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Old 04-08-2010, 05:06 PM
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Default Exercise: Headache Pain

Forwarded message regarding headache pain:



Exercise: Headache Pain

Most headaches result from tension. Tension produces pain in the neck
and shoulders resulting in constriction of the blood vessels and
blood circulation resulting in headaches. Stress, guilt, fear, anger,
depression, and rage are all contributing factors to tension
headaches. Underlying health problems can also result in headaches.
Everything from sinusitis to nutritional imbalance, spinal
misalignment to PMS, poor circulation to TMJ are all culprits. Food
allergies and additives, cigarette smoke, air pollutants, poor
ventilation, certain drugs, chemicals, and overexposure to sun are
also factors. Proper diagnosis of the particular headache makes
treatment much more specific and easier to diagnose.

Migraines are the result in an abnormal flow of blood to the brain.


Pain can last for several hours to several days. Migraines are
frequently related to food and environmental allergies. They may also
be brought on by poor circulation, chemical sensitivities, changes in
humidity, stress or underlying illness. If you get frequent or
unusually severe headaches, medical attention must be sought.
Typically, migraines bring severe, one-sided throbbing pain (in 40
percent of cases, however, the pain occurs on both sides). Often this
is accompanied by nausea and vomiting and perhaps tremor and
dizziness. Some people also experience premigraine warning symptoms,
including blurred vision, "floating" visual images, and numbness in
an arm or leg.

Migraines Without Aura This accounts for 85% and presents with
pulsating, throbbing, unilateral headache that can last 1 to 2 days
and is aggravated by routine physical activity, maybe accompanied by
nausea, vomiting, sensitivity to light and sound or visual
disturbances such as hallucinations of stars, sparks or flashes of
light.

Migraines With Aura This usually has similar symptoms as above but
with the additional visual or neurological symptoms that preceed the
headache. The aura seems to deveolp in 5 to 20 minutes and lasts less
than an hour.

Exercises:

With a Tennis Ball, lay on the floor and place the tennis ball under
you in the points between and under the shoulder blades. Massage the
area by gently rocking over the tennis ball. Move the ball around to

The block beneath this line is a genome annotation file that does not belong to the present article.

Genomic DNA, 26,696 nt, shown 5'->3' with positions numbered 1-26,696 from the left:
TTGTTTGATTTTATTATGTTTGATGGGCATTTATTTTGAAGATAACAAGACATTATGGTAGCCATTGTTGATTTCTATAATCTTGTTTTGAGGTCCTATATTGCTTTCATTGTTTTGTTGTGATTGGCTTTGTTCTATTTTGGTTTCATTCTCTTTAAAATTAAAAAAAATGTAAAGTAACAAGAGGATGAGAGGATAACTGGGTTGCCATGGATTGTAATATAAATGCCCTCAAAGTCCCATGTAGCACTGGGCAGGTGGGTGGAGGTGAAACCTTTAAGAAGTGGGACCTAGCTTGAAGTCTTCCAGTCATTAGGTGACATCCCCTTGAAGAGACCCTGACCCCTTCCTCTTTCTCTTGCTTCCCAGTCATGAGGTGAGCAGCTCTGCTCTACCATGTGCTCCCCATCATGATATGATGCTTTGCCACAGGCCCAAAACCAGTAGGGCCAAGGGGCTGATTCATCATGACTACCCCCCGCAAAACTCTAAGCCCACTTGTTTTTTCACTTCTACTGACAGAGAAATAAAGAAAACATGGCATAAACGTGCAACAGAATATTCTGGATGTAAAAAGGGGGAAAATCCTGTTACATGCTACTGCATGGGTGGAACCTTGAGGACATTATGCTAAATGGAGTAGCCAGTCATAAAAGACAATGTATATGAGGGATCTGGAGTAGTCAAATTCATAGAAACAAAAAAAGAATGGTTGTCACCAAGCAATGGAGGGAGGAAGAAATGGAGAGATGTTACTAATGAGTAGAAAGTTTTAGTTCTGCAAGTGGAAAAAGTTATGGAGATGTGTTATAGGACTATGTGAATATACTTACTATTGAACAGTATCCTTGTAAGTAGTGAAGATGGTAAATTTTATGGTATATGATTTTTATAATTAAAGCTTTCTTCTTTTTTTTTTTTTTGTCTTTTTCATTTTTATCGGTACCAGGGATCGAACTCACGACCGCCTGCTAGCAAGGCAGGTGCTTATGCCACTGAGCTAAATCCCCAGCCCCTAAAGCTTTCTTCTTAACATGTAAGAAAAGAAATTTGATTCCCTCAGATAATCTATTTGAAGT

different trigger points on your back. The trapezius muscles at the
base of the neck, at the base of the skull, and even in the dimples
of the buttock, for here is where we hold a lot of tension that
crawls all the way up the spine to the behind the shoulder blades
which in turn burn up to the base of the skull. Let your body relax
over the tennis ball until the tension dissolves.


A simple kinesiology technique can relieve many non-sinus headaches.
The technique works very quickly and is one you do for yourself.

The Gall Bladder Meridian
This technique works on headaches located anywhere on the upper part
of the head -- in the forehead, temples, or down the back of the head
and neck. The meridian (energy flow) involved is called the gall
bladder meridian. It covers the upper part of the head, then flows
down the back of the neck, down the sides of the torso and legs, and
eventually ends on the fourth toe of each foot.
Headaches are generally caused by a build-up of energy in this
meridian -- energy that for some reason gets blocked in the head
area. To relieve this blocked condition, you simply have to massage a
point further down the meridian to encourage the energy to flow out
of the head and neck area.

This massage point can be found by standing and letting your arms
hang loosely at your sides. About where your middle finger touches
your thigh (on both sides of the body), you will find a spot that is
very tender or even painful to touch when you are having a headache.
This spot might be a little above or below, or a little to the front
or to the back of the point where your middle finger touches the
thigh, but you will find it somewhere close by.

Technique For a non-migraine headache
Massage these spots with as much pressure as is comfortable for 10
seconds, let off for 10 seconds, massage for another 10 seconds, let
off for 10 seconds, and massage one more time for 10 seconds.
Remember to breath slowly and evenly as you massage. You will
probably notice by the time you are done massaging that the headache
is beginning to go away, and within two or three minutes the headache
will disappear completely.

Technique for a migraine headache
Don't massage the point on your thigh, but lightly brush it with your
finger tips instead. Follow the same pattern of brushing for 10
seconds, staying off for 10 seconds, and so on. Remember to breathe
slowly and evenly. Again, relief should come very quickly.


Andrew Pacholyk, MS, L.Ac.
Peacefulmind.com
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